Your children have the right to be financially supported by both parents. Child support is a monthly payment that parents make to help cover the costs of raising a child. Generally, the parent who cares for a child most of the time (called the custodial parent) tends to receive child support payments. This is because the law assumes that the custodial parent already spends money directly on the child. The parent with less parenting time (called the non-custodial parent) usually makes the payments, but a court can order both parents to pay child support.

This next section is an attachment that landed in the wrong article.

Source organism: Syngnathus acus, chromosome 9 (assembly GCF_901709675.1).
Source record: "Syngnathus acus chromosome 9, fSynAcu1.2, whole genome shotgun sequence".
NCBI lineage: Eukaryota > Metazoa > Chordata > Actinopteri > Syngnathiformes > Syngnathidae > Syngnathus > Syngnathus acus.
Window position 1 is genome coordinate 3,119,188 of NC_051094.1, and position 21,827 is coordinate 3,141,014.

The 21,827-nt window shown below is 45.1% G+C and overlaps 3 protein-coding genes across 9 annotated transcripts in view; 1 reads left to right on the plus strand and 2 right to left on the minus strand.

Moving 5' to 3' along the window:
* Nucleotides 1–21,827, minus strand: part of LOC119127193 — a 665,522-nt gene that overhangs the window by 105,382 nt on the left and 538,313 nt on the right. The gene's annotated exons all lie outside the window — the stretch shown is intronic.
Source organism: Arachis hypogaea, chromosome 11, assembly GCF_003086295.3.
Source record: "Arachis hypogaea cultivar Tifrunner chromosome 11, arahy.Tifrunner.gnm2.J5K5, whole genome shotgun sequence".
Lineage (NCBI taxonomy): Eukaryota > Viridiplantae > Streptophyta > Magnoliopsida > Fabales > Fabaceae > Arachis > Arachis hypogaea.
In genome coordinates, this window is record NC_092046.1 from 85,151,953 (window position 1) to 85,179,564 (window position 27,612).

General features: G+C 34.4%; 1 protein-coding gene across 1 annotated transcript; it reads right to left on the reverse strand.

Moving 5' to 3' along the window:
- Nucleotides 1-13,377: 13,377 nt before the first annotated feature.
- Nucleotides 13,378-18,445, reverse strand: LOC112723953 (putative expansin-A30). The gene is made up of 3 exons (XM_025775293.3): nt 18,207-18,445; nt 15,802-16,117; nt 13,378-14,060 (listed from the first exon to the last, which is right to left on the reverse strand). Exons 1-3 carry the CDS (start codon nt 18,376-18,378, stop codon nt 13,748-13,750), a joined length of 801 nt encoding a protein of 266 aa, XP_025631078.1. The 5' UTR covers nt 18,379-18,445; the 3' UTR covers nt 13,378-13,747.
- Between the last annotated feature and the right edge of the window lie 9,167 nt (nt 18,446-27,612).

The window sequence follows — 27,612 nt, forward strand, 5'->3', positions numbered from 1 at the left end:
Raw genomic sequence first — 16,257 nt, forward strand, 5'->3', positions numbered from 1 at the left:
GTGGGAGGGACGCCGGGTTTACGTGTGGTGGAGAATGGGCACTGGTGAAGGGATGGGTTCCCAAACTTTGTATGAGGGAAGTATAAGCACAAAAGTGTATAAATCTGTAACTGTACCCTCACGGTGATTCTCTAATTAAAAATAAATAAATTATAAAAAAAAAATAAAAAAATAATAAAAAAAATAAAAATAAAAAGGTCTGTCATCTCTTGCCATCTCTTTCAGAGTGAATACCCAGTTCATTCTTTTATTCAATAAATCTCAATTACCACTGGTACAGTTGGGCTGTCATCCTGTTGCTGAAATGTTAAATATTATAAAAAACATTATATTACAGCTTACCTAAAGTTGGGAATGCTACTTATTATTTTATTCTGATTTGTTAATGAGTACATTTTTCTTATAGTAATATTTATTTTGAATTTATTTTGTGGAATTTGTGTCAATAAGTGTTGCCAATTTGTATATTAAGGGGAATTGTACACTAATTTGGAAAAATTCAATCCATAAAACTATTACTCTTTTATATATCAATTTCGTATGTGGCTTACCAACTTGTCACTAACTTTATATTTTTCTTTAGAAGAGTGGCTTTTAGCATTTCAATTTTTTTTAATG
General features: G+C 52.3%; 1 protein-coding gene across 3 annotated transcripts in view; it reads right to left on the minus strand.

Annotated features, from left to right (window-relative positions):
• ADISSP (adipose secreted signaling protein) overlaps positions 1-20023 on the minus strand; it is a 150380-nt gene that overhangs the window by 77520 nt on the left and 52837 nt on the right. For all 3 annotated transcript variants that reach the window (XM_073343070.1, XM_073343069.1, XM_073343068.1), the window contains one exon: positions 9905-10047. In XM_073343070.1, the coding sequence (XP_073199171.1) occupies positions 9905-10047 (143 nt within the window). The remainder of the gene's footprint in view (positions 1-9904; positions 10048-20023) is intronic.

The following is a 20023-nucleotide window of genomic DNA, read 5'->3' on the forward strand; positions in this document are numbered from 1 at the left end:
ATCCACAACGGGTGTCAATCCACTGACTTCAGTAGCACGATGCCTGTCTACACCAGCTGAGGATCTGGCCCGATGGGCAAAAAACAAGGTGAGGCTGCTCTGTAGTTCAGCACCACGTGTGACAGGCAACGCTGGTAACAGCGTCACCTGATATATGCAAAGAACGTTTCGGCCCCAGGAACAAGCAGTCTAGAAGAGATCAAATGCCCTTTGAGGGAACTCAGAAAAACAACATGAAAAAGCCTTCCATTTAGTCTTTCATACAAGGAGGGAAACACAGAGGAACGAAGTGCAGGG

Typically, parents must pay child support until the child turns 18. There are some exceptions, however. Support may continue until the age of 19 if the child is still in high school and lives with a parent. The support period could be shorter if the child marries or registers a domestic partnership, joins the military, or otherwise becomes self-supporting. On the other hand, through mediation the parents could agree to support a child for a longer period of time or, if a child is unable to become self-supporting due to a disability, a court could order continued support.